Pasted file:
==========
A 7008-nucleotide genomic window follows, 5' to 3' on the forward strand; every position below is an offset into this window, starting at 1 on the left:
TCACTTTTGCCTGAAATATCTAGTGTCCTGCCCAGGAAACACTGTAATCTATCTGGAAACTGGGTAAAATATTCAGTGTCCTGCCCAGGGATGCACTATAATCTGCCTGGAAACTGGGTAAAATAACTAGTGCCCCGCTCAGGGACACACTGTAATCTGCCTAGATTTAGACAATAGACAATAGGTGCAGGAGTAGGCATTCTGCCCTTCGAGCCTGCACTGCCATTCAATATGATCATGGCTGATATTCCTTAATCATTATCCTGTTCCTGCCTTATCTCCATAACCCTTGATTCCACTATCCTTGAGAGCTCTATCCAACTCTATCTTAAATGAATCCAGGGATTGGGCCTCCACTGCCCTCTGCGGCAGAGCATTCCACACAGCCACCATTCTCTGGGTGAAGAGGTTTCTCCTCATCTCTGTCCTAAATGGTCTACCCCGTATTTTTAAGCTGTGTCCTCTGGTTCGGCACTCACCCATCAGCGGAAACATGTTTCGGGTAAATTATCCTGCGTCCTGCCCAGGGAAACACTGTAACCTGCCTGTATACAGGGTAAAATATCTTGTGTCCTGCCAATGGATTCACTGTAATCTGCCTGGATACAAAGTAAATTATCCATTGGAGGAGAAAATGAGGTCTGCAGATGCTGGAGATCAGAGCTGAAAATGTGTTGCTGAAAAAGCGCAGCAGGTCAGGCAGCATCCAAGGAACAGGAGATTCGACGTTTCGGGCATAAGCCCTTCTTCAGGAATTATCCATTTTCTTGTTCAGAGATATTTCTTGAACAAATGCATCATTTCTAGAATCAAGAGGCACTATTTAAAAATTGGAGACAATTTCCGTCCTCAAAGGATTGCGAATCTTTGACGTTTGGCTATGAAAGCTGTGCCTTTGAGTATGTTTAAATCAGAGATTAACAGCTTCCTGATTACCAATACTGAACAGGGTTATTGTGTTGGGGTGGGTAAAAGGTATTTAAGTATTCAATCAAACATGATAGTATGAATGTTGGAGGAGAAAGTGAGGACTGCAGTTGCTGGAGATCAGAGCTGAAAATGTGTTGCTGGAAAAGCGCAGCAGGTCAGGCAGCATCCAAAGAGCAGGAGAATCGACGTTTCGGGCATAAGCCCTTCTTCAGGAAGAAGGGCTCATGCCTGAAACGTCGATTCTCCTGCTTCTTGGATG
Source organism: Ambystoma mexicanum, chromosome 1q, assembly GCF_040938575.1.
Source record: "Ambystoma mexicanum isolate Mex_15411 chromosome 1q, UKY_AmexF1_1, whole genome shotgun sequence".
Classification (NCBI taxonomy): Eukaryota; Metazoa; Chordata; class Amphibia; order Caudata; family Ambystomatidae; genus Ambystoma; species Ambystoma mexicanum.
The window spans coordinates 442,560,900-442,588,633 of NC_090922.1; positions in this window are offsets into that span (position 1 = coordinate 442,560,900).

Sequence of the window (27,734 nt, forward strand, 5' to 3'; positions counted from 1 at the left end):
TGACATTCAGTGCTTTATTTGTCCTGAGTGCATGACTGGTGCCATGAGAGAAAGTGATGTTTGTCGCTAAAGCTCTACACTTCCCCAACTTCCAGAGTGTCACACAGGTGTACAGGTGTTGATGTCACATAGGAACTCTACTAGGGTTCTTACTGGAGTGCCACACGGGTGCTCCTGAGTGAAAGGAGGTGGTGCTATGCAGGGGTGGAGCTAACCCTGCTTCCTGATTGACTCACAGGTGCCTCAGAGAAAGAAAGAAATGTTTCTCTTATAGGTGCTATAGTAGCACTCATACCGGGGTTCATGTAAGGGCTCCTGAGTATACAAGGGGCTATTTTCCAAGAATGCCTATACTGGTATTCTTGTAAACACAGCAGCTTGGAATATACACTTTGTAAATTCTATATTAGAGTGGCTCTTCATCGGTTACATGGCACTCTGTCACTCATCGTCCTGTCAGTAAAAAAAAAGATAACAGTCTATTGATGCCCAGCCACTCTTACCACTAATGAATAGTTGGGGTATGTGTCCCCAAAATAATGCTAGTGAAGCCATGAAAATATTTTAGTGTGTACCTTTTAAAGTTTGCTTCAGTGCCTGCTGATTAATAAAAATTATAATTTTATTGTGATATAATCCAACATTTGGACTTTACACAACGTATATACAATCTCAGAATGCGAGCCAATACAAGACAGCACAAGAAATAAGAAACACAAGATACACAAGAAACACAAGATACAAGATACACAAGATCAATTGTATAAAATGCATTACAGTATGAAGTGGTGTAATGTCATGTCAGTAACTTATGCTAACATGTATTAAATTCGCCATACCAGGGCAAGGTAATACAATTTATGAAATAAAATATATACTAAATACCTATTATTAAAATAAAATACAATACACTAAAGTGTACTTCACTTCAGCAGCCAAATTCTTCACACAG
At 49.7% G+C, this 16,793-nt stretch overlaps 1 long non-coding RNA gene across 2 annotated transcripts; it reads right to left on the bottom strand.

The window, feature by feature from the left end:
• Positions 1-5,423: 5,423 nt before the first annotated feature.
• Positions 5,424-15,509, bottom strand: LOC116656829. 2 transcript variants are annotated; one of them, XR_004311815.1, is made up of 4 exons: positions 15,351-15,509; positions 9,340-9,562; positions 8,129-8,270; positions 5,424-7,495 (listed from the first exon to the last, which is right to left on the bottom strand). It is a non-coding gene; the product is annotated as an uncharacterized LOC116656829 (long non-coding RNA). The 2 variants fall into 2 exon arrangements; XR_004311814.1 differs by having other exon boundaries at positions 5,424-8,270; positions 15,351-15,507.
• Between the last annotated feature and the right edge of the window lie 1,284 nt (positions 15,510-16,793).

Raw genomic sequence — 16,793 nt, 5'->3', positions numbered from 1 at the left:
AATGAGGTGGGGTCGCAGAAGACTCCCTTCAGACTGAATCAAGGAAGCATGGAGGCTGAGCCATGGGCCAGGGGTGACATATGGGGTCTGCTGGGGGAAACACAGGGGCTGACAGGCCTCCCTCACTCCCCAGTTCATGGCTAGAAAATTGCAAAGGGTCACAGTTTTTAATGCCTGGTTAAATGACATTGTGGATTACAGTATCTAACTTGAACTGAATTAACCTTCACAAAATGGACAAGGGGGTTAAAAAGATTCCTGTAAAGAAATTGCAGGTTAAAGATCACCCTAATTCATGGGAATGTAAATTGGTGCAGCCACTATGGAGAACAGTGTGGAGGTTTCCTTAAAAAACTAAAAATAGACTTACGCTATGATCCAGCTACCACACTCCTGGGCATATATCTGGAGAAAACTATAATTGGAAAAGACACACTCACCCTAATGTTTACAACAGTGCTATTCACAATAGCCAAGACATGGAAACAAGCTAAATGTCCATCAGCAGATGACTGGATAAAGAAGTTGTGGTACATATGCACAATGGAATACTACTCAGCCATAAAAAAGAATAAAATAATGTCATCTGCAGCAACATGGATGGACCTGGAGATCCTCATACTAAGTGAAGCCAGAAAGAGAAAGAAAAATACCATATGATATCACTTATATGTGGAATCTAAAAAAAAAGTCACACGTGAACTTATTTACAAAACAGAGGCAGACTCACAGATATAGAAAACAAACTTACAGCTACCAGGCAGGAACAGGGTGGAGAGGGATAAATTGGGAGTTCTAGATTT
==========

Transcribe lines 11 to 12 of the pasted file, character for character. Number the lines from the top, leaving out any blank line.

• Positions 1-5,423: 5,423 nt before the first annotated feature.
• Positions 5,424-15,509, bottom strand: LOC116656829. 2 transcript variants are annotated; one of them, XR_004311815.1, is made up of 4 exons: positions 15,351-15,509; positions 9,340-9,562; positions 8,129-8,270; positions 5,424-7,495 (listed from the first exon to the last, which is right to left on the bottom strand). It is a non-coding gene; the product is annotated as an uncharacterized LOC116656829 (long non-coding RNA). The 2 variants fall into 2 exon arrangements; XR_004311814.1 differs by having other exon boundaries at positions 5,424-8,270; positions 15,351-15,507.